WASHINGTON -- The accusation that President Clinton cares deeply about nothing is refuted by his tenacious and guileful battle to prevent any meaningful limits on the form of infanticide known as partial-birth abortion. That battle proves that his professed desire to make abortion "rare" applies only to the fourth trimester of pregnancies.

Soon -- probably in the first half of May -- the battle will be rejoined in the Senate where the minority leader, South Dakota's Tom Daschle, will offer what he will advertise as a compromise. Truth-in-advertising laws do not apply to legislators.

Mr. Daschle has not published his language yet, but presumably it will be congruent with Mr. Clinton's real, as distinct from his rhetorical, position. And judging by previous legislative maneuverings, a "compromise" measure will be craftily designed for the convenience of "pro-choice" legislators who are kept on a short leash by the abortion-maximizing lobby.

The aim will be to enable such legislators to adhere to that lobby's agenda while casting a cosmetic vote that will mollify a public repelled by partial-birth abortion, the practice of sucking the brains from the skull of a baby delivered feet first and killed while only the head remains in the mother's uterus. Senators should consider this issue in the light cast by the case of Stephanie and Sandra Bartels of Hull, Iowa.

They are twins born in a South Dakota hospital 88 days apart by what is called "delayed-interval delivery." Stephanie, born January 5 when her mother went into premature labor in the 23rd week of her pregnancy, weighed 1 pound, 2 ounces. Sandra, weighing 7 pounds, 10 ounces, was born April 2, by which time Stephanie weighed 4 pounds, 10 ounces.

Location, location, location

For 88 days, while her twin sister's life was protected by the law, Sandra could have been, under the likely terms of the Daschle "compromise," aborted by any abortionist. This is because under any language acceptable to the abortion movement and hence to Messrs. Clinton and Daschle, a baby does not warrant legal protection merely because she is medically "viable," that is, capable of surviving with good medical assistance, a point that now begins at about 23 weeks. Location is the key factor: Unless she is completely outside the mother, she is fair game for the abortionist.

Senator Daschle has at times said that his measure will not put any restrictions on abortions in the second trimester of pregnancy, when about 90 percent of partial-birth abortions occur, involving thousands of babies a year, many of them potentially less precariously viable than Stephanie was. And his language will contain a provision pertaining to "health," perhaps even an apparent limitation to considerations of "physical" health. This will be meaningless if the language grants the abortionist an unreviewable right to determine when the exception applies.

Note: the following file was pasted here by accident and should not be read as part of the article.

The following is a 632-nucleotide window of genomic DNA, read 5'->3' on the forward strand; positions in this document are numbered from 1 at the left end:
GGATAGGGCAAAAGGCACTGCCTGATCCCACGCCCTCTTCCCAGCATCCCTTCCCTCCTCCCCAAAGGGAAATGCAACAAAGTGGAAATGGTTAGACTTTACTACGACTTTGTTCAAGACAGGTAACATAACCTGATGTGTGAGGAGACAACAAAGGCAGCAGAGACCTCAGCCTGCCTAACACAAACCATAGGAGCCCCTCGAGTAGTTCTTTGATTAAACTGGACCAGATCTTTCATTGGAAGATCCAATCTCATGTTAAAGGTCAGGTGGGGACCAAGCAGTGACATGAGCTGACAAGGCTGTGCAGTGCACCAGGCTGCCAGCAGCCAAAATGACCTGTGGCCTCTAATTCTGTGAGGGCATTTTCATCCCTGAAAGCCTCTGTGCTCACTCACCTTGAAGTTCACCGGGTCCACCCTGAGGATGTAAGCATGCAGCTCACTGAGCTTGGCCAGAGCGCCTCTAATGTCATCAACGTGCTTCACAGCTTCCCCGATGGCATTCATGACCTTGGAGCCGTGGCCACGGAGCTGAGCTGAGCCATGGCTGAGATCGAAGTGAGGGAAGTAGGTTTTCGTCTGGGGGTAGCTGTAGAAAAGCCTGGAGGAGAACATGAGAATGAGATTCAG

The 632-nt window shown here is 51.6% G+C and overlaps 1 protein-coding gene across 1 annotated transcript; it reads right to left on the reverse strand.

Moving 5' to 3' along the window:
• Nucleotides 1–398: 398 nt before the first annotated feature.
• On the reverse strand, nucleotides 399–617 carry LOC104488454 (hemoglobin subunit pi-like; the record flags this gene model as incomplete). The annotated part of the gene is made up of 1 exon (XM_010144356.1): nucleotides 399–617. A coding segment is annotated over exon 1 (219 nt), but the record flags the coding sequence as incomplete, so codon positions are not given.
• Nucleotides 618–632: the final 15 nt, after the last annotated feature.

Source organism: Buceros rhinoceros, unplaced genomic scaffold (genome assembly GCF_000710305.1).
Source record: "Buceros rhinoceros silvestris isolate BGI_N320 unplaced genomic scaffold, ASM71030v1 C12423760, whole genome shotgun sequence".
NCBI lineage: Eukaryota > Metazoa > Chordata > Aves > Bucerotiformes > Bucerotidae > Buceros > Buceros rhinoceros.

During the 1996 campaign, Mr. Clinton, who had vetoed a ban on partial-birth abortions, said he would support the ban if there were a "minor" amendment creating only a "very stringent" exception. It would allow such abortions to prevent "severe physical damage" to the mother. Note the word "physical."

However, the White House reportedly has told congressional Democrats that Mr. Clinton's views are compatible with "compromise" language proposed last month by Maryland's Rep. Steny Hoyer, co-chairman of the House Democratic Steering Committee. Mr. Hoyer's language would permit post-viability abortions whenever, "in the medical judgment of the attending physician" (the abortionist), not performing the abortion would have "serious adverse health consequences."

Does that include "mental health" consequences? Said Mr. Hoyer, "Yes, it does."

To allay suspicions that this might be an infinitely elastic loophole, he said, "We're not talking about a hangnail, we're not talking about a headache." However, a suspicion unallayed by such flippancy is this: The abortionist will be free to decide that not performing an abortion will cause, say, distress and depression sufficient to constitute serious health consequences.

Senator Daschle, following Mr. Hoyer's precedent, may leave the definitions of "viability" and "health" up to the abortionist. If so, this will be, says Douglas Johnson of the National Right to Life Committee, akin to a law that ostensibly bans "assault weapons" but empowers any gun dealer to define an assault weapon.

So the Daschle "compromise" probably will aim to confer on the supposedly restricted person, the abortionist, an uncircumscribed right to define the critical terms of the supposed restrictions. If enacted, such a "compromise" would be a remarkable confection, a law that is impossible to violate.

George F. Will is a syndicated columnist.

Pub Date: 4/24/97

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